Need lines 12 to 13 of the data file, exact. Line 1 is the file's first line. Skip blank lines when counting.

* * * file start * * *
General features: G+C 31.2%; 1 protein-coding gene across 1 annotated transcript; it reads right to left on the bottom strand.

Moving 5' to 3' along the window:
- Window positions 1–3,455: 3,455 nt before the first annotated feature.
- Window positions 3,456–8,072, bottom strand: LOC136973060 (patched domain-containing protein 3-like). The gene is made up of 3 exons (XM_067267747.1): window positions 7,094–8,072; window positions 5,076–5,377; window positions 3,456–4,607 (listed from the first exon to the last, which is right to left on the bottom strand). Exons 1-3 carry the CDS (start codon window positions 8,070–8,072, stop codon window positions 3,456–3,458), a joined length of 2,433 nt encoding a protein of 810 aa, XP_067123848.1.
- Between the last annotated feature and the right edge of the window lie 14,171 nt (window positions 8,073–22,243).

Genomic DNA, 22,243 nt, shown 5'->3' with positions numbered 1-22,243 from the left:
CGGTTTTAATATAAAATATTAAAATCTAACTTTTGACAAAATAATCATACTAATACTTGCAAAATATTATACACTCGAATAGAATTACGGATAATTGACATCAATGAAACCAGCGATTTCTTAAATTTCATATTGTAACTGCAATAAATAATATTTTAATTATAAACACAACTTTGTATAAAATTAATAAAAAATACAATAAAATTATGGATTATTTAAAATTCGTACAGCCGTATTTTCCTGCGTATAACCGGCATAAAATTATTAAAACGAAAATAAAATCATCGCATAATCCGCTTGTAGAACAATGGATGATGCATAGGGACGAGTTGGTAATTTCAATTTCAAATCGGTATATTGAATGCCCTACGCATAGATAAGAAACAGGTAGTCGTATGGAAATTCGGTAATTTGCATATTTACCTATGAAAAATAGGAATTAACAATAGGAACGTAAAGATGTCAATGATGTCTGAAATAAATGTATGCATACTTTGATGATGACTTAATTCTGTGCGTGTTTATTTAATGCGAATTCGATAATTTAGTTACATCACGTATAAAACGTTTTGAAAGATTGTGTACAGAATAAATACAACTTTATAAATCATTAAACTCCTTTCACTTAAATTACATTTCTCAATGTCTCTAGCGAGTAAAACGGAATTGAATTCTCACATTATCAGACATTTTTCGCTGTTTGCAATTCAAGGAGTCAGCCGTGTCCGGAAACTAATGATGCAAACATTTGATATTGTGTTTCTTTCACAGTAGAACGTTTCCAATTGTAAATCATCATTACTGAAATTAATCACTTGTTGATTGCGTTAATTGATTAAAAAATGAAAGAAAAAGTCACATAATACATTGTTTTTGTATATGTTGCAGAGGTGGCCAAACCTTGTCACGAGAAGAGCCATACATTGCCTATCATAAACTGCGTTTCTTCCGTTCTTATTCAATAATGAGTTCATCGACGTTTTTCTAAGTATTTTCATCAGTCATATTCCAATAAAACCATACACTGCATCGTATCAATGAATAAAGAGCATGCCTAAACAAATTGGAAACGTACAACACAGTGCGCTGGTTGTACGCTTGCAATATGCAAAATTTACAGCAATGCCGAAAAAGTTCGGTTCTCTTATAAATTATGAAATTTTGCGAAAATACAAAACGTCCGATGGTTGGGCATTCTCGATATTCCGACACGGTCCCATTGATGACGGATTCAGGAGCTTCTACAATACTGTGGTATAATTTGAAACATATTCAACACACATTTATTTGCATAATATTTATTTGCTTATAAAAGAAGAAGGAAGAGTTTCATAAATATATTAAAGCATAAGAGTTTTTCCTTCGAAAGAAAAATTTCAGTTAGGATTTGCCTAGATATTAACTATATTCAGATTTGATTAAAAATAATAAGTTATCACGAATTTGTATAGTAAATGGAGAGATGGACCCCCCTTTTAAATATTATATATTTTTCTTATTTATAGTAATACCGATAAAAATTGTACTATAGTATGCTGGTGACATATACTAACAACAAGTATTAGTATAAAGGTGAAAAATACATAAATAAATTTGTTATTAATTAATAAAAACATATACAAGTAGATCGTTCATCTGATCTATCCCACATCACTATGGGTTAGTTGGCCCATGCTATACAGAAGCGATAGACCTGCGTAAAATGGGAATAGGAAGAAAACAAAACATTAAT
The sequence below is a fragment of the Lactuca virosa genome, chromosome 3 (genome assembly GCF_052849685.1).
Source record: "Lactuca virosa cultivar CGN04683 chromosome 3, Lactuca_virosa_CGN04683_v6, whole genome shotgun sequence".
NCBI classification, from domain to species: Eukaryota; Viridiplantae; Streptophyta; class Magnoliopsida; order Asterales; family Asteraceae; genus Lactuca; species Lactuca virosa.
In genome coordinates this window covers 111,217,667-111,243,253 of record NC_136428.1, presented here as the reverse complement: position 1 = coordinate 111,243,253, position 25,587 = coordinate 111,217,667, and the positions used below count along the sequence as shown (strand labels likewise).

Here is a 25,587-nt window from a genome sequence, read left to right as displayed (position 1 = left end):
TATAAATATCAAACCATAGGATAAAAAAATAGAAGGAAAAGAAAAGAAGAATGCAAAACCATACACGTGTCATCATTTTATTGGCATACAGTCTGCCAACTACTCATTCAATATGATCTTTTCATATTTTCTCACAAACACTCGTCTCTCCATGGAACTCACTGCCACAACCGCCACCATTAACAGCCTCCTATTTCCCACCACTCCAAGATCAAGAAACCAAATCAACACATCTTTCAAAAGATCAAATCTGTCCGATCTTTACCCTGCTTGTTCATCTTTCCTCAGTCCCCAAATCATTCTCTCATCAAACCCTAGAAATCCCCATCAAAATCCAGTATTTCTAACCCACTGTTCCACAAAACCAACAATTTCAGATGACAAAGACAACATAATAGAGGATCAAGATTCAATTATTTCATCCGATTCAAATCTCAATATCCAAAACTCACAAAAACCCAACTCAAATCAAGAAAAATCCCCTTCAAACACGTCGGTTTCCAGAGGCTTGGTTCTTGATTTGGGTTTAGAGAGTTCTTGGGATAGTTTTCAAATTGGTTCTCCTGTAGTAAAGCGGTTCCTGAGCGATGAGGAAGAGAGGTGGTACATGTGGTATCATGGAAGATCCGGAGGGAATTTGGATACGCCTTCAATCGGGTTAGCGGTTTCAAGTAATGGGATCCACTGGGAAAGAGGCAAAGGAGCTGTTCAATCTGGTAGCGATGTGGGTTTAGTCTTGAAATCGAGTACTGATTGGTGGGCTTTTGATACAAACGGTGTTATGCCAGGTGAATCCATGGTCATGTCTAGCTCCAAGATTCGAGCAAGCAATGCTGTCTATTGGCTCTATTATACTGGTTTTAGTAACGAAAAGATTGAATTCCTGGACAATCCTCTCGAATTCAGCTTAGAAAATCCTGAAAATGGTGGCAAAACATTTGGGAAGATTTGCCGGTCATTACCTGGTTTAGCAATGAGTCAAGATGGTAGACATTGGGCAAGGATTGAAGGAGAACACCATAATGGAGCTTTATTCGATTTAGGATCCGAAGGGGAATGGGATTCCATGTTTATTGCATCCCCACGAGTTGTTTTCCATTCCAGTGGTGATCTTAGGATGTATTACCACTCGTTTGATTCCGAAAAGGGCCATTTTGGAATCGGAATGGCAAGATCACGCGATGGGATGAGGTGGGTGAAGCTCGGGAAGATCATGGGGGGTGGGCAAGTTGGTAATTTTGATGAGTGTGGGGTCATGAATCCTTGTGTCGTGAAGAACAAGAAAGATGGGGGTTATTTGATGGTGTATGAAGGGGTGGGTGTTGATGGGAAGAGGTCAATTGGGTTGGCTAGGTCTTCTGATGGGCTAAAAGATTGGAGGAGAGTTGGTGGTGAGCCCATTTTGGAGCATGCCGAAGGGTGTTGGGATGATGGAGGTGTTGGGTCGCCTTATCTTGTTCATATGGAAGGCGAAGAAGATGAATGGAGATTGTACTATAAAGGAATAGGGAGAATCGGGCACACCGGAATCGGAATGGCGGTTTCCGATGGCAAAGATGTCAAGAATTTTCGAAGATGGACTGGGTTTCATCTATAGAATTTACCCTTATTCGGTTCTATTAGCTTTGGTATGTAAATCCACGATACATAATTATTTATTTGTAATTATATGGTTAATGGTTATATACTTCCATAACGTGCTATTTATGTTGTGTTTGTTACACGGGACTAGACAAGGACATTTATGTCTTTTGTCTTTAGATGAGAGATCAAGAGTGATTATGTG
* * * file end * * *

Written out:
Here is a 25,587-nt window from a genome sequence, read left to right as displayed (position 1 = left end):
TATAAATATCAAACCATAGGATAAAAAAATAGAAGGAAAAGAAAAGAAGAATGCAAAACCATACACGTGTCATCATTTTATTGGCATACAGTCTGCCAACTACTCATTCAATATGATCTTTTCATATTTTCTCACAAACACTCGTCTCTCCATGGAACTCACTGCCACAACCGCCACCATTAACAGCCTCCTATTTCCCACCACTCCAAGATCAAGAAACCAAATCAACACATCTTTCAAAAGATCAAATCTGTCCGATCTTTACCCTGCTTGTTCATCTTTCCTCAGTCCCCAAATCATTCTCTCATCAAACCCTAGAAATCCCCATCAAAATCCAGTATTTCTAACCCACTGTTCCACAAAACCAACAATTTCAGATGACAAAGACAACATAATAGAGGATCAAGATTCAATTATTTCATCCGATTCAAATCTCAATATCCAAAACTCACAAAAACCCAACTCAAATCAAGAAAAATCCCCTTCAAACACGTCGGTTTCCAGAGGCTTGGTTCTTGATTTGGGTTTAGAGAGTTCTTGGGATAGTTTTCAAATTGGTTCTCCTGTAGTAAAGCGGTTCCTGAGCGATGAGGAAGAGAGGTGGTACATGTGGTATCATGGAAGATCCGGAGGGAATTTGGATACGCCTTCAATCGGGTTAGCGGTTTCAAGTAATGGGATCCACTGGGAAAGAGGCAAAGGAGCTGTTCAATCTGGTAGCGATGTGGGTTTAGTCTTGAAATCGAGTACTGATTGGTGGGCTTTTGATACAAACGGTGTTATGCCAGGTGAATCCATGGTCATGTCTAGCTCCAAGATTCGAGCAAGCAATGCTGTCTATTGGCTCTATTATACTGGTTTTAGTAACGAAAAGATTGAATTCCTGGACAATCCTCTCGAATTCAGCTTAGAAAATCCTGAAAATGGTGGCAAAACATTTGGGAAGATTTGCCGGTCATTACCTGGTTTAGCAATGAGTCAAGATGGTAGACATTGGGCAAGGATTGAAGGAGAACACCATAATGGAGCTTTATTCGATTTAGGATCCGAAGGGGAATGGGATTCCATGTTTATTGCATCCCCACGAGTTGTTTTCCATTCCAGTGGTGATCTTAGGATGTATTACCACTCGTTTGATTCCGAAAAGGGCCATTTTGGAATCGGAATGGCAAGATCACGCGATGGGATGAGGTGGGTGAAGCTCGGGAAGATCATGGGGGGTGGGCAAGTTGGTAATTTTGATGAGTGTGGGGTCATGAATCCTTGTGTCGTGAAGAACAAGAAAGATGGGGGTTATTTGATGGTGTATGAAGGGGTGGGTGTTGATGGGAAGAGGTCAATTGGGTTGGCTAGGTCTTCTGATGGGCTAAAAGATTGGAGGAGAGTTGGTGGTGAGCCCATTTTGGAGCATGCCGAAGGGTGTTGGGATGATGGAGGTGTTGGGTCGCCTTATCTTGTTCATATGGAAGGCGAAGAAGATGAATGGAGATTGTACTATAAAGGAATAGGGAGAATCGGGCACACCGGAATCGGAATGGCGGTTTCCGATGGCAAAGATGTCAAGAATTTTCGAAGATGGACTGGGTTTCATCTATAGAATTTACCCTTATTCGGTTCTATTAGCTTTGGTATGTAAATCCACGATACATAATTATTTATTTGTAATTATATGGTTAATGGTTATATACTTCCATAACGTGCTATTTATGTTGTGTTTGTTACACGGGACTAGACAAGGACATTTATGTCTTTTGTCTTTAGATGAGAGATCAAGAGTGATTATGTG